DG: Yes, he tends to get in his own way in pursuit of the things he wants.
MT: It must be fun to get to walk around with a bird cage, a flute, and bells.
DG: It is. The pan flute plays heavily into the story and into the music. In some productions that part is played in the orchestra, with a pantomime on stage. In our production, we’re playing the parts onstage which creates a unique sense of immediacy. The birdcage adds an interesting physical, comic element to all of it.
It’s interesting that from the first moment that we meet him, he talks about his desire to capture a pretty little wife for himself. This is at the forefront of his motivation. It pops up all over in the dialogue. He’s looking for someone to love him, and at the end he finds someone who is perfectly suited for him in every imaginable way. It’s clear that he and Papagena are intended to be together.
MT: Do you have a favorite aria?
DG: How to choose? In terms of emotional expression, it’s the suicide aria. It shows Papageno at his most vulnerable. It conveys the depth of his feelings, which he doesn’t always make clear. And because he is the only person onstage, he speaks directly to the audience. Even if it isn’t played up, the fourth wall is broken.
MT: Have you performed the role before?
DG: I did a condensed version in English. It was in a small summer program right after I graduated high school. That was so many years ago and probably before I had any business singing any of this. It’s been wonderful to come full circle after a myriad of musical experiences. It’s always interesting to revisit a character that you haven’t spent time with for a while.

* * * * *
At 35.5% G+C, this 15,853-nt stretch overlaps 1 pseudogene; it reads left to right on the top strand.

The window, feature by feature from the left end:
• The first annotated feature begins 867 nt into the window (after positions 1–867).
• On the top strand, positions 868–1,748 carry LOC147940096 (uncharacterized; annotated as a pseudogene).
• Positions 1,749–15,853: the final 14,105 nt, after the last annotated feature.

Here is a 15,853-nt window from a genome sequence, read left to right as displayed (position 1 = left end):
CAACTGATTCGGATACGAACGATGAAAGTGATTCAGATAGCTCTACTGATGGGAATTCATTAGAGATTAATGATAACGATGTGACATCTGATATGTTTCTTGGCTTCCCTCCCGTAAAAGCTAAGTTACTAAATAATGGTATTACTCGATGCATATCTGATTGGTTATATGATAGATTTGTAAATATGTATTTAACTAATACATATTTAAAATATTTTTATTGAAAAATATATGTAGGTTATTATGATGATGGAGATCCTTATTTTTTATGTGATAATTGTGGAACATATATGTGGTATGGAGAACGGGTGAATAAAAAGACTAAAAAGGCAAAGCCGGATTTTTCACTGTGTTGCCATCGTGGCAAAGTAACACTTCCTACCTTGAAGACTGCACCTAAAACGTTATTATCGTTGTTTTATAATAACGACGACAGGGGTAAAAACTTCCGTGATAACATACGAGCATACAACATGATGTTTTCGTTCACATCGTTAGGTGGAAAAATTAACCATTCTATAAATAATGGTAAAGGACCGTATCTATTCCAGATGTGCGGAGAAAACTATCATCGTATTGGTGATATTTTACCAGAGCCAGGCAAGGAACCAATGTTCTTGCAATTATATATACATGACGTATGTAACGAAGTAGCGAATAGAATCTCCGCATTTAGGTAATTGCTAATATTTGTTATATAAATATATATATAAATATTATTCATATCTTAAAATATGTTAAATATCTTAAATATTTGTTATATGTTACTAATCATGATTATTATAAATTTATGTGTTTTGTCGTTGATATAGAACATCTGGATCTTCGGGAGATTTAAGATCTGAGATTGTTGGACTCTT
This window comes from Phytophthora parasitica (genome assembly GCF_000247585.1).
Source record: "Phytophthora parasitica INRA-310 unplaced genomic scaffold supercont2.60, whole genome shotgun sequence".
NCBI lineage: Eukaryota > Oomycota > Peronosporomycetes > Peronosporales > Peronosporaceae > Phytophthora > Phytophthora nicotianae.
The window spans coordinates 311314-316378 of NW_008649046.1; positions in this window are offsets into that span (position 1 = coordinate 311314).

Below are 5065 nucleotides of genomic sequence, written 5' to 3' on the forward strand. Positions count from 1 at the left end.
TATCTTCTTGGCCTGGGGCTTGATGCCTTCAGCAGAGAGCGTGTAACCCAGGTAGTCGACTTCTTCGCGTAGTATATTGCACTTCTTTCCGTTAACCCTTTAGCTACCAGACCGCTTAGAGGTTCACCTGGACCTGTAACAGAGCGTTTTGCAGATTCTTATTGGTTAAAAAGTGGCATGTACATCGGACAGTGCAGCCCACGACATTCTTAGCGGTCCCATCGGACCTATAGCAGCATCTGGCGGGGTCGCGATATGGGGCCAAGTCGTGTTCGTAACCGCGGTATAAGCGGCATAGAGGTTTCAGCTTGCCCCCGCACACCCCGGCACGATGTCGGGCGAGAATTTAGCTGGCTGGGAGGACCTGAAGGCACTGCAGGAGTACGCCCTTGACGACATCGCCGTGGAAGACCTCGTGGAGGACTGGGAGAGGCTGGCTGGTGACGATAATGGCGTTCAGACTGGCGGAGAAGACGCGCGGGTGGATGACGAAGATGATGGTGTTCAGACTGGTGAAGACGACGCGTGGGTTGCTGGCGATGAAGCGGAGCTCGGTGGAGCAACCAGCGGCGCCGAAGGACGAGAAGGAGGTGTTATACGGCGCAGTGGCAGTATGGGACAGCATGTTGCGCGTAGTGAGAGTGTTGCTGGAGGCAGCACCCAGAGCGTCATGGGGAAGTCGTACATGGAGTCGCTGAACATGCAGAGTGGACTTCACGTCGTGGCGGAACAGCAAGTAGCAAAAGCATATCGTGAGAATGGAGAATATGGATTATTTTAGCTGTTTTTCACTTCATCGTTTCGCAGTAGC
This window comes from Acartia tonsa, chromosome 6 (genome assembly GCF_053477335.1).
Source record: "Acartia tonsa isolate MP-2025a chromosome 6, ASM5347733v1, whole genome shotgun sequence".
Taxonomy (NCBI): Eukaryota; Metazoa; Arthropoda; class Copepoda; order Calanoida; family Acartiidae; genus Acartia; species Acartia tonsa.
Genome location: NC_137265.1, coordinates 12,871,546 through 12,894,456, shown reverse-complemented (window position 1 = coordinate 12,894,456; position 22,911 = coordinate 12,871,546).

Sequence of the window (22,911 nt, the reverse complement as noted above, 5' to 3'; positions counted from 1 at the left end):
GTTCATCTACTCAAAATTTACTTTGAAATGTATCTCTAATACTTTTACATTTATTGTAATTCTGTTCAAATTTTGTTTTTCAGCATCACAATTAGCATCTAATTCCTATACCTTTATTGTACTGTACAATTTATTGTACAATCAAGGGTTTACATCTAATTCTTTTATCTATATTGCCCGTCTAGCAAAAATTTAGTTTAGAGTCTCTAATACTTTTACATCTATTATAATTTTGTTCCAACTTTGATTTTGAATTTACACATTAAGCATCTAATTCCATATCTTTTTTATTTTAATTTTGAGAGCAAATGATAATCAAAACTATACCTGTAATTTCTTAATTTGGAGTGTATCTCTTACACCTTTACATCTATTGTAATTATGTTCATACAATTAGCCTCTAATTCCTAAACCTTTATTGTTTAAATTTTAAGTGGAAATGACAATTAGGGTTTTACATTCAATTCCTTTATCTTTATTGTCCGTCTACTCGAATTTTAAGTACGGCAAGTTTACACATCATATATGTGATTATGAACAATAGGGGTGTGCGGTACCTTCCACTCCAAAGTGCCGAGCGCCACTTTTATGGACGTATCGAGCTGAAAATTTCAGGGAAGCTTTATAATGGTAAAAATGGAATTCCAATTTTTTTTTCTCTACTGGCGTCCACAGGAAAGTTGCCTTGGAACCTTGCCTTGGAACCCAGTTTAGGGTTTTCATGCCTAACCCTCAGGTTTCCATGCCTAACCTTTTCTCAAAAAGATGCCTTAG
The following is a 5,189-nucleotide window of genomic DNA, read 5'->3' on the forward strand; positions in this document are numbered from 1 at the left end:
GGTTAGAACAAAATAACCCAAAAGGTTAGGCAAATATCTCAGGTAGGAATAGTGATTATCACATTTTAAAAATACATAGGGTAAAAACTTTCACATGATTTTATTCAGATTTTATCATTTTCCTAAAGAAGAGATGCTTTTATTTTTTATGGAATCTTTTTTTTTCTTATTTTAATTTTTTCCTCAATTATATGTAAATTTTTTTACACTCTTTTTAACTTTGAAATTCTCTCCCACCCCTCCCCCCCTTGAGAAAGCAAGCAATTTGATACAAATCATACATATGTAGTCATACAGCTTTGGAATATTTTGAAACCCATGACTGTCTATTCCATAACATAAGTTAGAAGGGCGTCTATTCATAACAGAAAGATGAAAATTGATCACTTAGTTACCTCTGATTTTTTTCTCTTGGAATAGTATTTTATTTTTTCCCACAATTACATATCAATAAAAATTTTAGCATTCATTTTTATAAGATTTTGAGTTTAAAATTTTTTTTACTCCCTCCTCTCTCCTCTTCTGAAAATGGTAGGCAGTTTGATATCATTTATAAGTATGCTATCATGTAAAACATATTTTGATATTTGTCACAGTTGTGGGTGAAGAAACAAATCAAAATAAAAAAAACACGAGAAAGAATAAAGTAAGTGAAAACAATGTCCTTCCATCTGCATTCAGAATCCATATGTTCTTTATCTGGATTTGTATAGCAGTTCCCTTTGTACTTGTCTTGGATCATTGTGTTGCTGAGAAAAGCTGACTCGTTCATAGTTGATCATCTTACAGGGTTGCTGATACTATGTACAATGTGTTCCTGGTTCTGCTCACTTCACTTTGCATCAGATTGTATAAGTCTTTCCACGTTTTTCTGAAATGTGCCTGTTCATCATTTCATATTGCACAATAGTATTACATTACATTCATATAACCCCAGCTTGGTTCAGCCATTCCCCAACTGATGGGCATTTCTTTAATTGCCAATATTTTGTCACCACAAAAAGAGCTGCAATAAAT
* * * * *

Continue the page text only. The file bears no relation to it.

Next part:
MT: Do you see him differently now?
DG: I do. I think it’s very easy to make Papageno a farce, to turn him into a comedic device. He is funny and he makes people laugh, but I think rooting that in honesty and sincerity makes him more believable and more enjoyable for the audience.
Siyeon Kim (South Korea) is a second-year artist diploma student of Mary Schiller.
Mike Telin: Pamina is stuck in the middle of many people’s demands.
Siyeon Kim: Yes, she is. She absolutely loves her mother, but she is passive in her relationships with her, Tamino, and Sarastro. She cannot decide anything on her own until the very end of the opera. But this does make sense because a 15-year-old girl would be like that.
And the older characters are being harsh to her — Monostatos is trying to have his way with her, she’s kidnapped by Sarastro, and Tamino doesn’t talk to her. So many things are going on with her, but at the end she shows herself to be very strong, so maybe all of this makes her grow up.
MT: But Tamino — he is an odd guy.
SK: (laughing) Yeah, he falls in love with a picture of Pamina. When Papageno tells her that Tamino is in love with her, she says, “Love? He’s never seen me.”
MT: Are you having fun with the role?
SK: For sure. The music is so great and somehow I am comfortable playing the part of Pamina. Mozart has written everything in such an honest way. The music tells me where to walk, when I’m sad, when I’m happy, and when I’m frustrated.
MT: Are you enjoying your colleagues?
SK: Yes, they are so talented. What I like so much about CIM are my colleagues. They’re just a great team and so nice. We’ve been together every single day for more than two months — opera is hard enough without having problems with your colleagues.
Dr. Southern is so creative. He works with you and doesn’t tell you how to do everything. He lets me try things in different ways, we talk about which approach is better, and that makes me grow as an actor and as a singer. I’m so lucky to have him as the director. And Mr. Davidson is so wonderful — I’m 100% sure that Mozart is his specialty.
MT: Is there anything else you would like to tell me?
SK: Another great colleague is Rachel Glenn — she’s covering the role of Pamina. We work on everything together. We help each other and discuss ideas about the character. And that has been so helpful.
Published on ClevelandClassical.com February 24, 2020.